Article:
It’s been a long and astonishing road for the Zimbabwe-born Kudzai Tunduwani.
The 21-year-old, who currently lives in Bay Ridge and attends the Grove School of Engineering at City College, can do it all. Not only is he in his final year studying mechanical engineering, he also has the desire to use his skills for good after he graduates this year.
“I was born in Zimbabwe and I moved to Brooklyn in 2006. I was in Seattle the year before,” Tunduwani said. “Things in Zimbabwe went south right as we were leaving. I learned a lot of values there. I learned to be polite and treat people with respect. I always remember where I came from and value the importance of my heritage.”
Tunduwani admits that the transition to the U.S. wasn’t an easy one. “The biggest adjustment has been limiting myself. There are so many opportunities and choices here,” he said. “You meet the best people in every field in the U.S. Focusing and making sure I’m not spread out too thin is my biggest challenge.”
It’s a tall order for a student who interns with the UN’s Department of Public Information and the NYC School Construction Authority. “The UN has a lot of potential for collaboration. I’m getting to work with people all over the world. It’s eye-opening to experience different cultures,” he added. “It is important to understand different points of view and how they feel about certain issues.”
Tunduwani ‘s love for mechanical engineering came at a young age. “I had a strong interest in airplanes, and the mechanics and dynamics that underlie the principles of flight so it was really airplanes that got me interested in engineering and my parents sort of pushed me even when I faltered a bit with the math,” he said.
He believes that, shortly after graduation, he will get involved in a construction-related field. “It will allow me to go back to Zimbabwe, rebuild the country, and build a skill set to contribute something that is vital to the country,” he said, adding that most of his family still lives there. “My dad emphasized the importance of culture and keeping traditions alive and remembering where I came from.”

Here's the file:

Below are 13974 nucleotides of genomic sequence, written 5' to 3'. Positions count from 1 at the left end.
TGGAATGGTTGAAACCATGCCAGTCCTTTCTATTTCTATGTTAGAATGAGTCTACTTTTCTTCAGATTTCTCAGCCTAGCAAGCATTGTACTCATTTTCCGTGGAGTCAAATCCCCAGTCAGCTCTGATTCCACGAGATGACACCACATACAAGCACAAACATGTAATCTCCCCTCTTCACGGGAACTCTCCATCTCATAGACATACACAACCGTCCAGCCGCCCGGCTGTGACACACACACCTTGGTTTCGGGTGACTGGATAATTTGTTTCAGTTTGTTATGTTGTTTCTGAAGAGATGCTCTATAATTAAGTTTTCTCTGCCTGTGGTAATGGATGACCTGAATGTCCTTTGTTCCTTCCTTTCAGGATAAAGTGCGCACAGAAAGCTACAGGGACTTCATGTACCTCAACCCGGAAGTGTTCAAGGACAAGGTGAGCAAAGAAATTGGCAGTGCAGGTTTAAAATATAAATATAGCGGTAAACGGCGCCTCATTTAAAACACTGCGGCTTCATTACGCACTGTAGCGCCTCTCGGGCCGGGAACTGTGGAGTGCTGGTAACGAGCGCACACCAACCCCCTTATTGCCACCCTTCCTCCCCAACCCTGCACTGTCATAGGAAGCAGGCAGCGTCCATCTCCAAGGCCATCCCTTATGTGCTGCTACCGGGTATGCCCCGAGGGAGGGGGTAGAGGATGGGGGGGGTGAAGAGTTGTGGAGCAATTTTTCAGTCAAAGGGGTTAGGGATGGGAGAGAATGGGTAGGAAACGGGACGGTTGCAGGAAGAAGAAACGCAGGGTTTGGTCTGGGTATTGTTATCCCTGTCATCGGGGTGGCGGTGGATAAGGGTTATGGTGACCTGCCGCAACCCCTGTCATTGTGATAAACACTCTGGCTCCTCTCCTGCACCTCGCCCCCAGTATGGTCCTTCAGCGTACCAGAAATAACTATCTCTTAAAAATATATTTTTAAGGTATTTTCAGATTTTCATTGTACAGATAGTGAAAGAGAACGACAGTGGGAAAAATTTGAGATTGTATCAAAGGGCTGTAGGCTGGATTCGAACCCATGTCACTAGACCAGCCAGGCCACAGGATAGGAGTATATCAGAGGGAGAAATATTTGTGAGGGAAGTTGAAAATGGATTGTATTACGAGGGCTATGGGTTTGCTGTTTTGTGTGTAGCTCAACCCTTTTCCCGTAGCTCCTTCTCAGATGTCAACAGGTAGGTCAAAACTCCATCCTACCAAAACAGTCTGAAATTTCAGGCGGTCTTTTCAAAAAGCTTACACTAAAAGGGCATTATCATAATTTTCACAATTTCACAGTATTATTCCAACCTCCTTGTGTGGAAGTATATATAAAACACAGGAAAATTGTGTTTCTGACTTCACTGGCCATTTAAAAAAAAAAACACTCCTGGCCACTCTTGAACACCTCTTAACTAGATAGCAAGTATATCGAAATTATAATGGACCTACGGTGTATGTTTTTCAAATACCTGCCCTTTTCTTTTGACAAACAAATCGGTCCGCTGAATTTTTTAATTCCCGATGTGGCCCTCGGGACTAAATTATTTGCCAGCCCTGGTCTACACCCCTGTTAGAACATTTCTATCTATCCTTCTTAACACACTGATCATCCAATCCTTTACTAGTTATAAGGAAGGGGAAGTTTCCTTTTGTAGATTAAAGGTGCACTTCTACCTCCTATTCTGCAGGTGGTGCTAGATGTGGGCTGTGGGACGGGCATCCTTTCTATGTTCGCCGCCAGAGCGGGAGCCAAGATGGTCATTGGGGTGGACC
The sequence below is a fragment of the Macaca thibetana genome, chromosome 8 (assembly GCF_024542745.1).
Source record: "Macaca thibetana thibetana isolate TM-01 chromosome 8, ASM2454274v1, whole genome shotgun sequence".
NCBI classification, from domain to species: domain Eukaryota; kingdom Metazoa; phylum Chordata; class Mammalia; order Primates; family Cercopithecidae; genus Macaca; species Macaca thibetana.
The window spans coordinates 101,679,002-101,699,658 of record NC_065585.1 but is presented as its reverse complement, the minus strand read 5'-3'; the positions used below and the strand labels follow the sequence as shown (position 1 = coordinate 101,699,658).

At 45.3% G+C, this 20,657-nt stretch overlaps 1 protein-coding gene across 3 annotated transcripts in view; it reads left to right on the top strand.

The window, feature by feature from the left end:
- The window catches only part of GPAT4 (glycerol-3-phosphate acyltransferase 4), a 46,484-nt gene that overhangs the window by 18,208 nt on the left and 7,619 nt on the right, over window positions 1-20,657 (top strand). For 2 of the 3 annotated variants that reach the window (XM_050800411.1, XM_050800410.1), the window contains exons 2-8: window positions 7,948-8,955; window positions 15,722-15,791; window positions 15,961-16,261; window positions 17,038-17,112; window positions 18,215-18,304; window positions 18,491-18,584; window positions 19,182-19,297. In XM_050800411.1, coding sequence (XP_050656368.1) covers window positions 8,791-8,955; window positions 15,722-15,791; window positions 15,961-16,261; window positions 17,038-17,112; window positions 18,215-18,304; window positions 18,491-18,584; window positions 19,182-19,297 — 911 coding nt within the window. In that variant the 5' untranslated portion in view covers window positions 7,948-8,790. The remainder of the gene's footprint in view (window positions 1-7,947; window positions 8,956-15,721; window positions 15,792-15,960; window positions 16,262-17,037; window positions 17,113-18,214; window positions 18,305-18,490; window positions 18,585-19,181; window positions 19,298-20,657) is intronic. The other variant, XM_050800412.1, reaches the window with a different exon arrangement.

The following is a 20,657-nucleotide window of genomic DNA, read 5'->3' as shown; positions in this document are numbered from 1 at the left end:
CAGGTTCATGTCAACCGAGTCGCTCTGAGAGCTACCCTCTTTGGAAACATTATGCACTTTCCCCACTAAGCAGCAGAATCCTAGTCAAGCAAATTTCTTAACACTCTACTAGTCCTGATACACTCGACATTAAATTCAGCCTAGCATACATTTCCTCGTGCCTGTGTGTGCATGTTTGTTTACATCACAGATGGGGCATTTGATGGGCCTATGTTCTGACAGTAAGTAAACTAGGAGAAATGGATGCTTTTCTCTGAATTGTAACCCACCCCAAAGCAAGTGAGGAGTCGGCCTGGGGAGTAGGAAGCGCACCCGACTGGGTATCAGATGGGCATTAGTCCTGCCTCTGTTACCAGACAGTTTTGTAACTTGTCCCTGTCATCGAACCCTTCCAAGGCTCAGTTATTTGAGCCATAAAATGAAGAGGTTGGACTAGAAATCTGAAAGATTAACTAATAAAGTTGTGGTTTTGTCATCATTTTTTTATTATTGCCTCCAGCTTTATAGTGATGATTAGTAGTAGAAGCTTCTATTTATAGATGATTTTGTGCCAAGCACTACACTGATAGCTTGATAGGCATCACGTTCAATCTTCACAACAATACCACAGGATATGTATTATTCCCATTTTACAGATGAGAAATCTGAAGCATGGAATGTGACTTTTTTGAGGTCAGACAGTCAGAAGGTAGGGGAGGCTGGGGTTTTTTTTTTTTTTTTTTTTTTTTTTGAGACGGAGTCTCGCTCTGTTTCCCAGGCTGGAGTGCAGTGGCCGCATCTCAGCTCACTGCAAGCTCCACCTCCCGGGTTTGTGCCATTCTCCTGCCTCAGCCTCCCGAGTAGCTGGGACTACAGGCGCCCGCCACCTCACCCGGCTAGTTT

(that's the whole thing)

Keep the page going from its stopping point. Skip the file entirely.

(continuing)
During his academic career, Tunduwani has received many accolades, including recently winning third prize overall in CUNY’s citywide Nobel Science Competition. “It was great. I was waiting on results for a while so it was nice to finally get the email,” said Tunduwani, who was also recognized for starting a new club and student government.
“A club that I started this semester, Skywatch Astronomy, won New Club of the Year,” he said. “That was nice to get. During my freshman year, I joined student government and the first semester I was there I won senator of the year.” To help pay for school, he has also won a few scholarships from different organizations, including the New York Urban League.
Tunduwani’s versatility is also what makes him unique. He is minoring in economics, has a passion for astrology, is currently writing a book about a Libyan boy who loses his family in an airstrike, and learned to be a skilled golf player during his time at Brooklyn Tech.
Tunduwani’s inspirations through the hard times have been his parents. “My dad was the biggest inspiration with engineering because he was able as a teenager to come to the United States by himself to study engineering. My mom was also an inspiration, just with sticking to what I said I’m going to do,” he said.